Broadband caps and “overages” are controversial, because financially speaking, they’re largely a gimmick: most cable companies charge the prices they do on networks they built decades ago. They also allow cable companies to, say, punish you for watching lots of Hulu and Netflix, instead of using their services.
And unfortunately, the government seems to think that’s A++ totally awesome, you guyz!
Julius Genachowski, head of the Federal Communications Commission, just announced his support for capped, tiered, broadband. Essentially, anybody who goes over 300GB on certain cable provider connections will wind up paying an extra $10 for every 50GB they use. Watching an hour-long show in HD on Hulu or Netflix will set you back about a gig.
Technologically speaking, that’s actually pretty much completely nuts. It doesn’t really matter to cable providers if you stream 300 GB over their pipes or if you stream 3 GB. It’s just data. Yeah, they have to manage the infrastructure, but there’s nothing getting in the way of offering free, unlimited data except greed. It’s not a physical product, after all. It’s an infrastructure, a lot of which paid for itself around the time you hit high school. Treating it like we’re eating at a buffet or filling up at the pump is not just disingenuous, it’s flat-out stupid. Heavy Internet users do not increase costs for light Internet users: that’s not how the Internet works. Anybody pretending otherwise is selling you something (probably cable).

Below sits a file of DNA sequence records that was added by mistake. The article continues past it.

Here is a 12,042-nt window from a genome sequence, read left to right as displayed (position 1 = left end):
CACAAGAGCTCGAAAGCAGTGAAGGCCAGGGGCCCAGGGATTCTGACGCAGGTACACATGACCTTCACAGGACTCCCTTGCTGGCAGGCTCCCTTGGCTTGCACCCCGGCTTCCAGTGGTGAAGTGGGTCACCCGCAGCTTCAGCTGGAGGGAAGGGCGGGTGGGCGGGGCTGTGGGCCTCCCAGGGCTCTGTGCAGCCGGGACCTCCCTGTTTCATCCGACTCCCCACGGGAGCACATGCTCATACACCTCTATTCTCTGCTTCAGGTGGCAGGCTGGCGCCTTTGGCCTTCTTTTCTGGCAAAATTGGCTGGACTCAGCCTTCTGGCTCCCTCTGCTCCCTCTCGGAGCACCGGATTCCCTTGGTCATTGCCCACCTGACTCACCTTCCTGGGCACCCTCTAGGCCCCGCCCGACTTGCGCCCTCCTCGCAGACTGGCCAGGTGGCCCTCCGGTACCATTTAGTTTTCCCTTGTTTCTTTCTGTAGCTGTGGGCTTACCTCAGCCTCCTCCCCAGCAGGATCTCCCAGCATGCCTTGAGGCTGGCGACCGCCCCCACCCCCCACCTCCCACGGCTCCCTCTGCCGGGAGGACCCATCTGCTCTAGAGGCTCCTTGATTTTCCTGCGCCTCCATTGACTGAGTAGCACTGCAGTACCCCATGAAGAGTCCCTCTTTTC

Genachowski stated he hopes that it will allow cheaper Internet for the broke, which is a noble goal, but we really don’t see this going anywhere but wrong. If you’re a big fan of Hulu and Netflix, better either start shopping for another provider, or seeing who in your area offers the highest caps.